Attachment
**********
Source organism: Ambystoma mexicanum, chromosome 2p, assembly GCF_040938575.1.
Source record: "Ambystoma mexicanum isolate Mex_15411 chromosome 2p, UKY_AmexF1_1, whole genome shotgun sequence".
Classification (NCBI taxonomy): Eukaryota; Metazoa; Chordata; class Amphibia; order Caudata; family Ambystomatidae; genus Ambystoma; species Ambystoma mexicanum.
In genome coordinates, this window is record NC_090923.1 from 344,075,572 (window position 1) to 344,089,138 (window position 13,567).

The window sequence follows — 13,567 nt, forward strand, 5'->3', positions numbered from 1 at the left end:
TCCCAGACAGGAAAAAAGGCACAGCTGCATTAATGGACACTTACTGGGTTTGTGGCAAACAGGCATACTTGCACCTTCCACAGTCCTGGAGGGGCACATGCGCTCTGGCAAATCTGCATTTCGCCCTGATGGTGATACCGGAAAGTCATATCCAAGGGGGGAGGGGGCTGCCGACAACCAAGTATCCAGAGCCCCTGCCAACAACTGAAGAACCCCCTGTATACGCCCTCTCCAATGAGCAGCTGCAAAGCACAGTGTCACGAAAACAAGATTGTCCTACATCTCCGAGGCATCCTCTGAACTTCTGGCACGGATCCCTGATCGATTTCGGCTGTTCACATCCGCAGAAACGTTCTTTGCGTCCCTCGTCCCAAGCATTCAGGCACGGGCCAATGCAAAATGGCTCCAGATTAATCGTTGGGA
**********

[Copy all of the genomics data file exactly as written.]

Source organism: Ambystoma mexicanum, chromosome 2p, assembly GCF_040938575.1.
Source record: "Ambystoma mexicanum isolate Mex_15411 chromosome 2p, UKY_AmexF1_1, whole genome shotgun sequence".
Classification (NCBI taxonomy): Eukaryota; Metazoa; Chordata; class Amphibia; order Caudata; family Ambystomatidae; genus Ambystoma; species Ambystoma mexicanum.
In genome coordinates, this window is record NC_090923.1 from 344,075,572 (window position 1) to 344,089,138 (window position 13,567).

The window sequence follows — 13,567 nt, forward strand, 5'->3', positions numbered from 1 at the left end:
TCCCAGACAGGAAAAAAGGCACAGCTGCATTAATGGACACTTACTGGGTTTGTGGCAAACAGGCATACTTGCACCTTCCACAGTCCTGGAGGGGCACATGCGCTCTGGCAAATCTGCATTTCGCCCTGATGGTGATACCGGAAAGTCATATCCAAGGGGGGAGGGGGCTGCCGACAACCAAGTATCCAGAGCCCCTGCCAACAACTGAAGAACCCCCTGTATACGCCCTCTCCAATGAGCAGCTGCAAAGCACAGTGTCACGAAAACAAGATTGTCCTACATCTCCGAGGCATCCTCTGAACTTCTGGCACGGATCCCTGATCGATTTCGGCTGTTCACATCCGCAGAAACGTTCTTTGCGTCCCTCGTCCCAAGCATTCAGGCACGGGCCAATGCAAAATGGCTCCAGATTAATCGTTGGGA